The result of the meeting was the creation of six key areas where policy was needed. First, there needs to be equal access to the airwaves. The overall aim here is to create an affirmative environment for women’s equal participation. And key to that is training – women must have equal opportunity to access training. This does not mean that places are reserved for women in each and every training (though it might initially mean that a system such as establishing quotas to encourage their participation must be put in place). But because of the barriers women face, equal place doesn’t necessarily mean equal opportunity. Women also need to have the space to produce programs – and not just women’s programmes. Women should be an integral part of all production teams because women’s concerns are the community’s concerns.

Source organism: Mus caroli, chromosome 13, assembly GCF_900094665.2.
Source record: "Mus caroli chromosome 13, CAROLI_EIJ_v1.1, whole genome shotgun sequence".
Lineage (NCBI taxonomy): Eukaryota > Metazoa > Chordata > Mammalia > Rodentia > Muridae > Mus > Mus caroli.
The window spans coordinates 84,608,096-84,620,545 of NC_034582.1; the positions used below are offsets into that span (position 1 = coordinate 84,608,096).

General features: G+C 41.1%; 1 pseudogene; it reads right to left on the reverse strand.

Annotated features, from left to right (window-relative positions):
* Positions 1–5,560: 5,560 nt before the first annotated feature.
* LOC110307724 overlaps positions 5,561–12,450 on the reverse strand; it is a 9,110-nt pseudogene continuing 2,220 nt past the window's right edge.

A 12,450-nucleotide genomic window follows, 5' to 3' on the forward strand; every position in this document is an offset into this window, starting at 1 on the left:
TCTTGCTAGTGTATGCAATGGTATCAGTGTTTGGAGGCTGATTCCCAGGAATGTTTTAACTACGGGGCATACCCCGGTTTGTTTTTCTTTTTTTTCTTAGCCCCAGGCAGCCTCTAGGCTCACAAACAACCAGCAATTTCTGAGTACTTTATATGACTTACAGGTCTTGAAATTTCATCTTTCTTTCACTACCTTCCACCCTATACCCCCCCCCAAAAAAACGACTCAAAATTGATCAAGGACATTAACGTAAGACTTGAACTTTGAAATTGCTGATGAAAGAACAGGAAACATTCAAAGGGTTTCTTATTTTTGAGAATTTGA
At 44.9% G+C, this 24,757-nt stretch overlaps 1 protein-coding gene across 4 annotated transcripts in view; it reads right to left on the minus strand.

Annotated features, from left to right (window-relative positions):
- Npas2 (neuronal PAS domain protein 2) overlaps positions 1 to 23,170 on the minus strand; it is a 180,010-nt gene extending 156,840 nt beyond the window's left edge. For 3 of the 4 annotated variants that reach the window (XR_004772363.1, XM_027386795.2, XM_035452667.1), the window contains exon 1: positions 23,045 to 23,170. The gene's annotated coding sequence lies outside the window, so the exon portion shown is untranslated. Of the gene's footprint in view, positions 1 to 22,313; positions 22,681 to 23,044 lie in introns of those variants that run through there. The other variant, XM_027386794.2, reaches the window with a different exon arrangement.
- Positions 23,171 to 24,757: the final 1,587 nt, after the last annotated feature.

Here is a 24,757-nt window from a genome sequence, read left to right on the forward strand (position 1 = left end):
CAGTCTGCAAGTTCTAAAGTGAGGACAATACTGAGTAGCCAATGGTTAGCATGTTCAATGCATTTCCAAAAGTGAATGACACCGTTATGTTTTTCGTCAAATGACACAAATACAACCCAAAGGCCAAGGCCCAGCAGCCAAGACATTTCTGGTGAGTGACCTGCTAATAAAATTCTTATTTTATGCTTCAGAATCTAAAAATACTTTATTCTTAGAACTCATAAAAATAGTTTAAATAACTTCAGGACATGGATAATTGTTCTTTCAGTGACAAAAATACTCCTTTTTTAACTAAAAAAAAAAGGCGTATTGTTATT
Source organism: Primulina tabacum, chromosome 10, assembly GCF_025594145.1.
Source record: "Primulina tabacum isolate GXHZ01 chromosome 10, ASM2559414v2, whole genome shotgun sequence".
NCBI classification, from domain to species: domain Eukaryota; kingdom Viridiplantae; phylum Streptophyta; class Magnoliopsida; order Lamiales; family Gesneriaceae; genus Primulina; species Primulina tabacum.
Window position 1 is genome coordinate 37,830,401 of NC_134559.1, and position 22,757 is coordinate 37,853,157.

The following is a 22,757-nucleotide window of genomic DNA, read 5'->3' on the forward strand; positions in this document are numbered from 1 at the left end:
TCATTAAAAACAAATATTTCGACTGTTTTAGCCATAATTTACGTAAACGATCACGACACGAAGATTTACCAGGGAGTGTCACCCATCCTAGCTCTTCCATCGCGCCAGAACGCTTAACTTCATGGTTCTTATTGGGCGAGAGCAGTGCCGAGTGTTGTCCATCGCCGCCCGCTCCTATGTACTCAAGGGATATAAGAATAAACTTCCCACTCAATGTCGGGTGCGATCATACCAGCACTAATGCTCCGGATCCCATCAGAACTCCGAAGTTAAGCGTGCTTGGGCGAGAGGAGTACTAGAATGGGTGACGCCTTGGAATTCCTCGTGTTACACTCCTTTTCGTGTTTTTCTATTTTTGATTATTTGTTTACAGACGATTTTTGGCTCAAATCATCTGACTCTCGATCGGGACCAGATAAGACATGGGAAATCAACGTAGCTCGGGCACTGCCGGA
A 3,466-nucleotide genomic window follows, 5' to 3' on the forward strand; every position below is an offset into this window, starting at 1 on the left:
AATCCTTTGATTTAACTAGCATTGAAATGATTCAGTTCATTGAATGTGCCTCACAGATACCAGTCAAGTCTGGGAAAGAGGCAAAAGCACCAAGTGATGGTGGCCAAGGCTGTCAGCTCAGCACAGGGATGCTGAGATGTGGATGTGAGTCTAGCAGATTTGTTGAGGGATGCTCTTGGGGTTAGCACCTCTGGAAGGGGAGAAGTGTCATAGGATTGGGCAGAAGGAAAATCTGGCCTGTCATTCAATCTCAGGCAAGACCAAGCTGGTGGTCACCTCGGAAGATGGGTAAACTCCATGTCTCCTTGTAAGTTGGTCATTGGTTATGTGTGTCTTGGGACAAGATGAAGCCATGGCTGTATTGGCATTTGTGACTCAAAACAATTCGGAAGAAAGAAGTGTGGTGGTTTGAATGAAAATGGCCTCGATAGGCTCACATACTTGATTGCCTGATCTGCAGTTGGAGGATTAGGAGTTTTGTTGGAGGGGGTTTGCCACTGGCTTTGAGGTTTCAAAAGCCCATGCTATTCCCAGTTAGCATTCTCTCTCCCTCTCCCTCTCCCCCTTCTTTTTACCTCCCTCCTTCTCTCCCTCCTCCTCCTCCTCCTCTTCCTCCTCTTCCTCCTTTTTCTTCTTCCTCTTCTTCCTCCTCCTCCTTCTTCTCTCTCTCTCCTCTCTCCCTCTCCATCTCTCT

Gender Policy for Community Radio in East Timor
by Cristina Ximenes
The Rakambia Radio manager Mr. Eurico Pereira emphasized that “gender policy for community radio is a valuable guideline and reference for community radio practitioners, especially in East Timor. It is an essential tool in ensuring the participation of all members of the community, especially women, on the airwaves. It has helped raise awareness and educate women and the community about the importance of including women's voices in broadcast media. It has also helped families to understand the necessity of allowing women to access and participate on the airwaves at any time of day.”